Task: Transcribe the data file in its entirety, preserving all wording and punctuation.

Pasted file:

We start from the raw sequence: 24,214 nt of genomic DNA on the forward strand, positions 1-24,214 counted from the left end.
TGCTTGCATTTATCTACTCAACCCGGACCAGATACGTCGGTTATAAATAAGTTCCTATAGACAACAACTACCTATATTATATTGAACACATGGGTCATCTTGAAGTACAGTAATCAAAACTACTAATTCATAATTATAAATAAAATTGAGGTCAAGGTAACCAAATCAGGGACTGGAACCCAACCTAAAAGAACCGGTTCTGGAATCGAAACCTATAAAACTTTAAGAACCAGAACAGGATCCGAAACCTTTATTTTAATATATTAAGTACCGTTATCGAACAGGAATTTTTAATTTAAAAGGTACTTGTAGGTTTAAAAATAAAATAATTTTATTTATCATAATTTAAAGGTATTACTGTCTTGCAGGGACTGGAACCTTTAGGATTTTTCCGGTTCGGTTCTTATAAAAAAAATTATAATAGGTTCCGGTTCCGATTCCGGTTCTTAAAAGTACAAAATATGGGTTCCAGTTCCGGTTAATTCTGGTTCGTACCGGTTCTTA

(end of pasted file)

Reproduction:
We start from the raw sequence: 24,214 nt of genomic DNA on the forward strand, positions 1-24,214 counted from the left end.
TGCTTGCATTTATCTACTCAACCCGGACCAGATACGTCGGTTATAAATAAGTTCCTATAGACAACAACTACCTATATTATATTGAACACATGGGTCATCTTGAAGTACAGTAATCAAAACTACTAATTCATAATTATAAATAAAATTGAGGTCAAGGTAACCAAATCAGGGACTGGAACCCAACCTAAAAGAACCGGTTCTGGAATCGAAACCTATAAAACTTTAAGAACCAGAACAGGATCCGAAACCTTTATTTTAATATATTAAGTACCGTTATCGAACAGGAATTTTTAATTTAAAAGGTACTTGTAGGTTTAAAAATAAAATAATTTTATTTATCATAATTTAAAGGTATTACTGTCTTGCAGGGACTGGAACCTTTAGGATTTTTCCGGTTCGGTTCTTATAAAAAAAATTATAATAGGTTCCGGTTCCGATTCCGGTTCTTAAAAGTACAAAATATGGGTTCCAGTTCCGGTTAATTCTGGTTCGTACCGGTTCTTA